The shotgun would be overkill and would probly annoy the neighbors even in our hunter friendly area, so we headed out and bought THIS air rifle at our local Gander Mountain.*  For those of you who don’t want to click its a Ruger Air Hawk .177 caliber air rifle.  Puts out a pellet at 1000 feet per second.  Has fiberoptic sights the barrel, and comes with a scope.  The paperwork that comes with it states it should be considered dangerous at a distance of up to 575 yards.  Squirrels are legal to shoot as pests in NY state year round.  There WILL be a few less in my yard next winter.  I will say, for anyone who might be considering buying this or similer, the muzzle breaks to load as well as prime the air piston, and it is a heavy pull to do so.  I’m not a weakling, but if it was much heavier I’d not be able to do this myself, if you’re considering this for a younger (or smaller) person keep in mind the relative strength required.  Of course needing an adult to load it for them does create the additional precaution of always needing an adult on hand for supervision as well, not nessecarly a bad thing. 

I had intended to sight it in and start using it right away, but I ran into a problem I should have expected and didn’t.  The pellets are small enough that I can’t load the gun while wearing winter gloves, and the rifle only holds one pellet at a time.  This means that I’m constantly taking off and putting back on at least one glove.  My hands are NOT tolerant of the cold, the combined result of frostbite damage when I was 16 and arthritis now.  I lasted less than 10 minutes in the cold that first weekend.  Since the sites were screwed 10ways to sunday, and I’ve never actually had to adjust sites before, it was slow going.  I didn’t get very far before my hands hurt so much I could barely pull the trigger much less load another pellet.

I’ve been impatiently waiting for the weather to warm up so I can get it sighted in.  The fiber-optic sights were nice to work with dispite the frustration of the settings, and I want to play around with the scope too since I’ve never used one of those either.  Unfortunetly the warming trend thats sitting over the area right now is supposed to end Friday night.  By Saturday it’ll be back below freezing with a high likely hood of snow.  Bleh.  I was hoping to be able to go out back and put holes in more paper-plates!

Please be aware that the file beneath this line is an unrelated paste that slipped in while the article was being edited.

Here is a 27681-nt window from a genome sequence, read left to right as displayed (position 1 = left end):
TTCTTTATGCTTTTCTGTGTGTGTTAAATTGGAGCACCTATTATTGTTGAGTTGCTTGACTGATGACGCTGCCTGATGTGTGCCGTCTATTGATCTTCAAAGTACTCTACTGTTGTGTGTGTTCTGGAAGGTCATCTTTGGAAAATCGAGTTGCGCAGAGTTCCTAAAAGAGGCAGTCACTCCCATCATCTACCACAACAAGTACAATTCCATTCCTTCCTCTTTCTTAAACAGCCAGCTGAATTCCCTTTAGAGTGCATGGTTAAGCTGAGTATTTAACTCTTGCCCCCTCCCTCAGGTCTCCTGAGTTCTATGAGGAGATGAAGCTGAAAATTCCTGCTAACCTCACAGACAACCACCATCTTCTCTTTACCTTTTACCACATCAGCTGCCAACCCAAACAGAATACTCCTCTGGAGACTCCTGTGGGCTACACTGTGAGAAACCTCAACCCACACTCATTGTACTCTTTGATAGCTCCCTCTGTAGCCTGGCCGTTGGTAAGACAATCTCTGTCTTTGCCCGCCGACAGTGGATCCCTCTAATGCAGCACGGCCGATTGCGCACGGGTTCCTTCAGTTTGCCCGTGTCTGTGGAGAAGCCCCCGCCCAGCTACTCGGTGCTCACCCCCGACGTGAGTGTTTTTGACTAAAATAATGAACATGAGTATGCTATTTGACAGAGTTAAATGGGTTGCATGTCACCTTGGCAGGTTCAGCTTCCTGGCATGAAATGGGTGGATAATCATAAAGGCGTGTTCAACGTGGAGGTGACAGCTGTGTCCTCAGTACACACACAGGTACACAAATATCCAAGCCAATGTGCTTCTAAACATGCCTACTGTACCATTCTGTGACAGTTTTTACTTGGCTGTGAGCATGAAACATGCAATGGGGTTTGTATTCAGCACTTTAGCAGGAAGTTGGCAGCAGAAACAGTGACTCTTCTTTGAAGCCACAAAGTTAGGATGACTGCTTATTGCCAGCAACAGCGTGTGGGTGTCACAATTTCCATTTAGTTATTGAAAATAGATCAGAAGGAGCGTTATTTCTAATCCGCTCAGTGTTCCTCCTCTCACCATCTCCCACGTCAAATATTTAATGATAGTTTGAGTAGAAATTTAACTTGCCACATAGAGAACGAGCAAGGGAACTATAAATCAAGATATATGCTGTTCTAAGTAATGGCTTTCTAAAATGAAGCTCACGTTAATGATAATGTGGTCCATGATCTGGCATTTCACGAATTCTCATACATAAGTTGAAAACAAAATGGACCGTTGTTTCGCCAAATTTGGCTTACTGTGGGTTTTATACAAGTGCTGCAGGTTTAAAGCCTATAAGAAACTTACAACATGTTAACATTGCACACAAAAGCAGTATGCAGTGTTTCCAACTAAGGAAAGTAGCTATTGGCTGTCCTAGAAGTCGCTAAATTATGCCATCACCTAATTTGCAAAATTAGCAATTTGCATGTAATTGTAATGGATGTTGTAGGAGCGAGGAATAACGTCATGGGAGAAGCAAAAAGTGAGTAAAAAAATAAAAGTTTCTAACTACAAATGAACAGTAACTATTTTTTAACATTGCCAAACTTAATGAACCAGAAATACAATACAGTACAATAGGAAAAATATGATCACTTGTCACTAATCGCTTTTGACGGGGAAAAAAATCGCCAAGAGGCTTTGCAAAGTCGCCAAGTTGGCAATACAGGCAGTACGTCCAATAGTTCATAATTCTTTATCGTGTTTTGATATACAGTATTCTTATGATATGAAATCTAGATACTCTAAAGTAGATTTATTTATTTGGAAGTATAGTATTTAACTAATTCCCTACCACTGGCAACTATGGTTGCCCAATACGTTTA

*Disclaimer, we bought this gun with our own money and are receiving no kickback or payment in any form for this post or review.

4 Comments

  1. Comment by James A. Zachary Jr.:

    Heck, shoot the varmints from inside your nice warm kitchen. You need a designated “shootin' window” near the feeder; a window that you can quitely slide open just enough for the rifle barrel whenever the squirrels make a raid…

  2. Comment by Ruth:

    Unfortunetly I didn't take this particular set of curcimstances into the plan when I set up the bird feeders. The feeders are in the FRONT of the house, and the angle from the front windows would put the houses across the street in the line of fire. Not to mention passing cars. I'll have to keep this in mind for next year though, if I put the feeders in the BACK there's no houses or anything other than possibly random hikers for miles.

  3. Comment by bogie:

    Those air rifles are fun. The Wonderful Spouse got himself one for his Birthday a couple of years ago and has tried to keep the chipmunk population down to less than 15/sq. ft.

    I like to shoot it, but the break action is very tough, especially since you can only load one pellet at a time. I'm seriously considering finding a multi-shot air gun to work with.

  4. Comment by Ruth:

    its got a really stiff break, course that's also what gives it the power its got, so…trade offs I guess.

    We spotted several air rifles that shot BBs that held more than one round, but there did seem to be less of a selection for the pellet guns, at least in the price range we were looking at.